Auckland is one of the most business-friendly markets in the world. The city is New Zealand’s largest economy and it continues to grow. Auckland accounts for 35 per cent of New Zealand’s GDP and is unique in the world in its scale to the national economy. Auckland’s GDP is growing at 2.9 per cent per annum, and this growth is creating new investment opportunities in a range of sectors, attracting innovators and entrepreneurs from around the world.
Working with the world
Auckland is a major national gateway for imports and exports. New Zealand's geographic proximity and extensive free-trade agreements, particularly in the Asia-Pacific region, provide access to key global markets and pave the way for a smoother investment and trade process.
New Zealand has spread its wings over the past decade, particularly in the emerging economies of Asia and the Middle East. New Zealand operates an open, globally competitive marketplace, and the trade agreements have increased its domestic wealth and helped to grow the economy.
Transport and freight
Auckland has excellent infrastructure across transport, logistics and telecommunications. Most major international airlines serve our international airport, with global and regional shipping lines serving port facilities.
By value, Auckland's sea and land ports handle around 60 per cent of New Zealand’s imports and 30 per cent of exports. Auckland’s airport handles 74 per cent of New Zealand’s international arrivals and 85 per cent of airfreight, while the sea port is 30 per cent (source: Auckland Airport, Ministry of Transport).
New Zealand also has an extensive road and rail transport system, with further infrastructure investment planned by local and central government.
The Reserve Bank of New Zealand supervises New Zealand's banking system and its main function is to implement the central government’s monetary policy and to maintain financial stability. It also registers and supervises other banks. The Reserve Bank's monetary policy, defined by the Policy Target Agreement with the Government, is to maintain inflation at between 1 and 3 per cent on average over the medium term.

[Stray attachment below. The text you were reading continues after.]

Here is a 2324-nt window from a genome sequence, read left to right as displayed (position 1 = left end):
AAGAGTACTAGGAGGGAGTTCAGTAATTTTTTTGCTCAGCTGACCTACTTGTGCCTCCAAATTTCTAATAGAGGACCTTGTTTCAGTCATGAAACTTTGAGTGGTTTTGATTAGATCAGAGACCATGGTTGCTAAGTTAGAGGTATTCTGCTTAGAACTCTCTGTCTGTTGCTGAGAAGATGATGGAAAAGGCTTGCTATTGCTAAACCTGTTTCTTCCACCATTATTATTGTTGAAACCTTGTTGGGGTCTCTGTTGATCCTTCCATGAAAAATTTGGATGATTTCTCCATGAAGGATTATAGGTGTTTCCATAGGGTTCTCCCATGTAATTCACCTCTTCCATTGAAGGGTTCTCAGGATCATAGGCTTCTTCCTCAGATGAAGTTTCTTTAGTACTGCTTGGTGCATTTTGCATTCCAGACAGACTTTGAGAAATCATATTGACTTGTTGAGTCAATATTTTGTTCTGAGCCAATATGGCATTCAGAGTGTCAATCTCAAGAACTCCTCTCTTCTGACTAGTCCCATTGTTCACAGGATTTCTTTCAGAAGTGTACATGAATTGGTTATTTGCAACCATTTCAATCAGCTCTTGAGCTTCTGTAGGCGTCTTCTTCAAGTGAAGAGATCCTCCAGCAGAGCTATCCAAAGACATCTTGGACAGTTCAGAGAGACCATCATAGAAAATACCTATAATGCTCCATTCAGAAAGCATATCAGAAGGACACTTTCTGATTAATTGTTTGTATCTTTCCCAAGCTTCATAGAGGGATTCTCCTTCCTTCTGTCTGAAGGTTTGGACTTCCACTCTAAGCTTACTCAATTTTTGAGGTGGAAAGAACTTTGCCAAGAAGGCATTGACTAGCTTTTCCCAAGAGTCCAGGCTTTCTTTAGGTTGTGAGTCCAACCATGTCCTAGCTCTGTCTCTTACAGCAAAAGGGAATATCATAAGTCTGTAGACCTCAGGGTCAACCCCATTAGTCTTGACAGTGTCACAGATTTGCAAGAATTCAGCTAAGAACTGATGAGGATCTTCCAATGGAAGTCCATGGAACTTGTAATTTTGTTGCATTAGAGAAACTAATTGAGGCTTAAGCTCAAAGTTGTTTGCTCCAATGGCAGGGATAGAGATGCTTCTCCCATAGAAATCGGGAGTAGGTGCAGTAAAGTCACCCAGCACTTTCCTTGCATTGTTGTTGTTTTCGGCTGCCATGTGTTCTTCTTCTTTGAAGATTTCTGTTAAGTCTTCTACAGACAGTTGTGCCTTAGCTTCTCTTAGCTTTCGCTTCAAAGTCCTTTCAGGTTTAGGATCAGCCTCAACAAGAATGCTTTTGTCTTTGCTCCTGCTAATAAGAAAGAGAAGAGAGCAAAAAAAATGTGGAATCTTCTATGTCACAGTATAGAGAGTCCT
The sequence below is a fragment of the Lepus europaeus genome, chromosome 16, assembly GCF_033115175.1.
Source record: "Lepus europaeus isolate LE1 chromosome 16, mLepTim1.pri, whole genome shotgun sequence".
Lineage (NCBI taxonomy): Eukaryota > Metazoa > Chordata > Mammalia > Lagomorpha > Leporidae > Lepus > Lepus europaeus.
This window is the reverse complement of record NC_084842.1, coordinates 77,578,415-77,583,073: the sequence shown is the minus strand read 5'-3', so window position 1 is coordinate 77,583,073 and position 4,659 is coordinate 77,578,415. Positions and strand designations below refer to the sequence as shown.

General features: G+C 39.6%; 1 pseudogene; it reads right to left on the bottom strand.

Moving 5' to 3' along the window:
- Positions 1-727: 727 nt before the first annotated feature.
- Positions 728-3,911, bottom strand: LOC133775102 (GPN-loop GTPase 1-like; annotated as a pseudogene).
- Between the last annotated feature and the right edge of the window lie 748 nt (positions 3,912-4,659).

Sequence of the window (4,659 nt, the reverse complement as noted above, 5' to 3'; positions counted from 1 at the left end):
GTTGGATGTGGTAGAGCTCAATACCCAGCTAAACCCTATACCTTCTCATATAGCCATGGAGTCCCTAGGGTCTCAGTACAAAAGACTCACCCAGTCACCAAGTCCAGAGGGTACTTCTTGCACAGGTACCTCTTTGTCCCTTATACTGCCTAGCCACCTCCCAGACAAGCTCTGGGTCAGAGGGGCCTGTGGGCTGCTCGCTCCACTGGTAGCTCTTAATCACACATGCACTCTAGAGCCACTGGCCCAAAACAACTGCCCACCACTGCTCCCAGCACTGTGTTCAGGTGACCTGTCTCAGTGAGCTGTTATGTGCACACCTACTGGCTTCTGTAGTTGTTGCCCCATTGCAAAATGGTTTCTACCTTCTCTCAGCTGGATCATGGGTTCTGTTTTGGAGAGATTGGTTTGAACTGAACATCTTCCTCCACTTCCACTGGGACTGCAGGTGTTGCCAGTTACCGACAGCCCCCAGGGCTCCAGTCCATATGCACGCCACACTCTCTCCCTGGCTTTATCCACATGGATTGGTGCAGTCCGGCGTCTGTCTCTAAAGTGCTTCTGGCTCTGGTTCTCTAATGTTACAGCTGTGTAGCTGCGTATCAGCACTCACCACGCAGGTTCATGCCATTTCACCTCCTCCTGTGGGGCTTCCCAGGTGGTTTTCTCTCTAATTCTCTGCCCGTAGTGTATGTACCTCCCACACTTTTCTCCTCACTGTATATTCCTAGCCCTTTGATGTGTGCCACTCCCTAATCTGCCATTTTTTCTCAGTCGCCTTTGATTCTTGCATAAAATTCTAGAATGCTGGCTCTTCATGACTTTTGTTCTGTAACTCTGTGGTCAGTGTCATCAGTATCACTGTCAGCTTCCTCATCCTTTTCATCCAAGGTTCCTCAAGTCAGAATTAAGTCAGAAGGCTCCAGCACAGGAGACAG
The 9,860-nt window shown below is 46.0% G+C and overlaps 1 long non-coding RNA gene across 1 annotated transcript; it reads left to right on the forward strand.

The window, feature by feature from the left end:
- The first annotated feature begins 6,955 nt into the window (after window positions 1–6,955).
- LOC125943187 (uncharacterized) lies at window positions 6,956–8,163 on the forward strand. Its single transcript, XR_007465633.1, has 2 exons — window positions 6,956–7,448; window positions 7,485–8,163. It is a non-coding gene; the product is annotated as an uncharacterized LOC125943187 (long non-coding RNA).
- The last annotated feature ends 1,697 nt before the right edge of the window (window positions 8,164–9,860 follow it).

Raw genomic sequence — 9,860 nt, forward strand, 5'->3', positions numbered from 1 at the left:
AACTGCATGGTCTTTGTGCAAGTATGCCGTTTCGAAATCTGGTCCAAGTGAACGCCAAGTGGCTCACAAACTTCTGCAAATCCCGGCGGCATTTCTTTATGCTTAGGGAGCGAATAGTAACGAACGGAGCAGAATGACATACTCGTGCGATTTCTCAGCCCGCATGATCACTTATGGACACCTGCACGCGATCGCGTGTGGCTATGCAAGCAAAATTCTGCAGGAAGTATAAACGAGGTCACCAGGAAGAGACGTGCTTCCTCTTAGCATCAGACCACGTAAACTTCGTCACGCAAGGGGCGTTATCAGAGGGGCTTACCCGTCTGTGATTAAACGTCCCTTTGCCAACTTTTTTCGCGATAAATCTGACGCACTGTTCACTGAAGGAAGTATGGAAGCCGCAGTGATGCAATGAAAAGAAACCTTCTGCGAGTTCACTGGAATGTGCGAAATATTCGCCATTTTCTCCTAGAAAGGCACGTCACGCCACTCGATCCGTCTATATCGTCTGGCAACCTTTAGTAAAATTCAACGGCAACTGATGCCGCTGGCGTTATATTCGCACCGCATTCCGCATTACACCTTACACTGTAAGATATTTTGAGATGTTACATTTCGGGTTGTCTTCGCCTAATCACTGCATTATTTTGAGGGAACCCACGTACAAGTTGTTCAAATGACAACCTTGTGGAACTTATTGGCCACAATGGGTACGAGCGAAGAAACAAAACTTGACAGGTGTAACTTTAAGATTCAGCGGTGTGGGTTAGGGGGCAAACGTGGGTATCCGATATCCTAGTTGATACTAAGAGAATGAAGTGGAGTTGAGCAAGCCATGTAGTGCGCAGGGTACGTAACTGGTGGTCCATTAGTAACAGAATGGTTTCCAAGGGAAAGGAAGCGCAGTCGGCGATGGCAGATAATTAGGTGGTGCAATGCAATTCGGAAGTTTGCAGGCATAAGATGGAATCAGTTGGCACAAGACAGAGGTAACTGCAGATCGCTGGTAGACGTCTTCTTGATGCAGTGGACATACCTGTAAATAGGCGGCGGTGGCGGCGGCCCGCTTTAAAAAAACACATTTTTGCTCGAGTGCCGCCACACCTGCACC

New Zealand has an open door policy on bank registration, with 23 banks currently registered in New Zealand. As New Zealand’s business and financial hub, Auckland is head office for most of these banks, with banks from India and China most recently registering in Auckland.
|ANZ Bank New Zealand Ltd|
|ASB Bank Limited|
|Australia and New Zealand Banking Group Limited|
|Bank of Baroda (New Zealand) Limited|
|Bank of India (New Zealand) Limited|
|Bank of New Zealand|
|China Construction Bank|
|Commonwealth Bank of Australia|
|Deutsche Bank A G|
|Heartland Bank Limited|
|Industrial and Commercial Bank of China (New Zealand) Limited|
|JPMorgan Chase Bank NA|
|COOPERATIEVE CENTRALE RAIFFEISEN-BOERENLEENBANK B.A. trading as Rabobank Nederland|
|Rabobank New Zealand Limited|
|Southland Building Society|
|The Bank of Tokyo-Mitsubishi UFJ Limited|
|The Co-operative Bank Limited|
|The Hongkong and Shanghai Banking Corporation Limited|
|TSB Bank Limited|
|Westpac Banking Corporation|
|Westpac New Zealand Limited|
New Zealand's telecommunications infrastructure includes international broadband submarine cable systems and competitive onshore mobile networks.
The Southern Cross Cable alone delivers 240Gbit/s of fully protected bandwidth to the United States mainland, Hawaii, Australia and Fiji. As demand increases, capacity can be doubled to 480Gbit/s. Two further submarine cables are underway, providing Auckland with increased redundancy.
The New Zealand Government has initiated a $1.5 billion programme partnering with the private sector to deliver fibre broadband capacity to businesses, health institutions, schools and homes. 3G mobile networks are operating and the rollout of a 4G mobile network is currently underway.
The rollout is bringing up to 100Mbps fibre even closer to homes and businesses in Auckland. This fibre to the premises network means it will be possible to deliver the highest data speeds that can support services like internet television and high definition video conferencing. The programme involves laying thousands of kilometres of fibre optic cable and ducting in Auckland. Schools will receive first priority.
Auckland is well served by 27 internet service providers.